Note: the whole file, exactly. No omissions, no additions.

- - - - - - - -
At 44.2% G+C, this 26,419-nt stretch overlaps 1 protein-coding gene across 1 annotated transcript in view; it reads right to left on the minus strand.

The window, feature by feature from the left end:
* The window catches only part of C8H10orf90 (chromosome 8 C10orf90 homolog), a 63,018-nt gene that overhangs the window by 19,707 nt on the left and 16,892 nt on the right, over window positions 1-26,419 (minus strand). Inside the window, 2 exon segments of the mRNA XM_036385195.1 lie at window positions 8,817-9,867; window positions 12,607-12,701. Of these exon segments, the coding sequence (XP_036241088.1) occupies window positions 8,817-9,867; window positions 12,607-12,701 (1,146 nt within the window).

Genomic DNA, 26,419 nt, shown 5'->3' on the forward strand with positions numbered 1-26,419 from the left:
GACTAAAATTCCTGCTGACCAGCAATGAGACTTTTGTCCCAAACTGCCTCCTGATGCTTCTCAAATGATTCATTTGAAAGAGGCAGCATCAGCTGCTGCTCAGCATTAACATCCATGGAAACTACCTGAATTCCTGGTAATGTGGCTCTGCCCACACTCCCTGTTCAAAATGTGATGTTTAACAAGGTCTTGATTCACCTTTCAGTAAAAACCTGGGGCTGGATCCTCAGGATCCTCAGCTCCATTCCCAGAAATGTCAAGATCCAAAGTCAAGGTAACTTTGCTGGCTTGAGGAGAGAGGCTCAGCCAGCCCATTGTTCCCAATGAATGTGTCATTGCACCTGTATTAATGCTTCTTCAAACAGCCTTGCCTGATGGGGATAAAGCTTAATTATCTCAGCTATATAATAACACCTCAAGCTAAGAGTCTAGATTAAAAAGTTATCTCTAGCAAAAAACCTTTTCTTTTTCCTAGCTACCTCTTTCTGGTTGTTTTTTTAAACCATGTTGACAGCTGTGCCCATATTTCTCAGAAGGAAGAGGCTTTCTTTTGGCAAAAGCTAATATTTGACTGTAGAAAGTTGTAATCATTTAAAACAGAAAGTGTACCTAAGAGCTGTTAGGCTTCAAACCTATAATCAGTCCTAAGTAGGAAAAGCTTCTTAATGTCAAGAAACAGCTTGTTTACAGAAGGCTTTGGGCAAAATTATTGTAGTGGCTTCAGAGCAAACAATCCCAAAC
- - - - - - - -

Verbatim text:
At 44.2% G+C, this 26,419-nt stretch overlaps 1 protein-coding gene across 1 annotated transcript in view; it reads right to left on the minus strand.

The window, feature by feature from the left end:
* The window catches only part of C8H10orf90 (chromosome 8 C10orf90 homolog), a 63,018-nt gene that overhangs the window by 19,707 nt on the left and 16,892 nt on the right, over window positions 1-26,419 (minus strand). Inside the window, 2 exon segments of the mRNA XM_036385195.1 lie at window positions 8,817-9,867; window positions 12,607-12,701. Of these exon segments, the coding sequence (XP_036241088.1) occupies window positions 8,817-9,867; window positions 12,607-12,701 (1,146 nt within the window).

Genomic DNA, 26,419 nt, shown 5'->3' on the forward strand with positions numbered 1-26,419 from the left:
GACTAAAATTCCTGCTGACCAGCAATGAGACTTTTGTCCCAAACTGCCTCCTGATGCTTCTCAAATGATTCATTTGAAAGAGGCAGCATCAGCTGCTGCTCAGCATTAACATCCATGGAAACTACCTGAATTCCTGGTAATGTGGCTCTGCCCACACTCCCTGTTCAAAATGTGATGTTTAACAAGGTCTTGATTCACCTTTCAGTAAAAACCTGGGGCTGGATCCTCAGGATCCTCAGCTCCATTCCCAGAAATGTCAAGATCCAAAGTCAAGGTAACTTTGCTGGCTTGAGGAGAGAGGCTCAGCCAGCCCATTGTTCCCAATGAATGTGTCATTGCACCTGTATTAATGCTTCTTCAAACAGCCTTGCCTGATGGGGATAAAGCTTAATTATCTCAGCTATATAATAACACCTCAAGCTAAGAGTCTAGATTAAAAAGTTATCTCTAGCAAAAAACCTTTTCTTTTTCCTAGCTACCTCTTTCTGGTTGTTTTTTTAAACCATGTTGACAGCTGTGCCCATATTTCTCAGAAGGAAGAGGCTTTCTTTTGGCAAAAGCTAATATTTGACTGTAGAAAGTTGTAATCATTTAAAACAGAAAGTGTACCTAAGAGCTGTTAGGCTTCAAACCTATAATCAGTCCTAAGTAGGAAAAGCTTCTTAATGTCAAGAAACAGCTTGTTTACAGAAGGCTTTGGGCAAAATTATTGTAGTGGCTTCAGAGCAAACAATCCCAAAC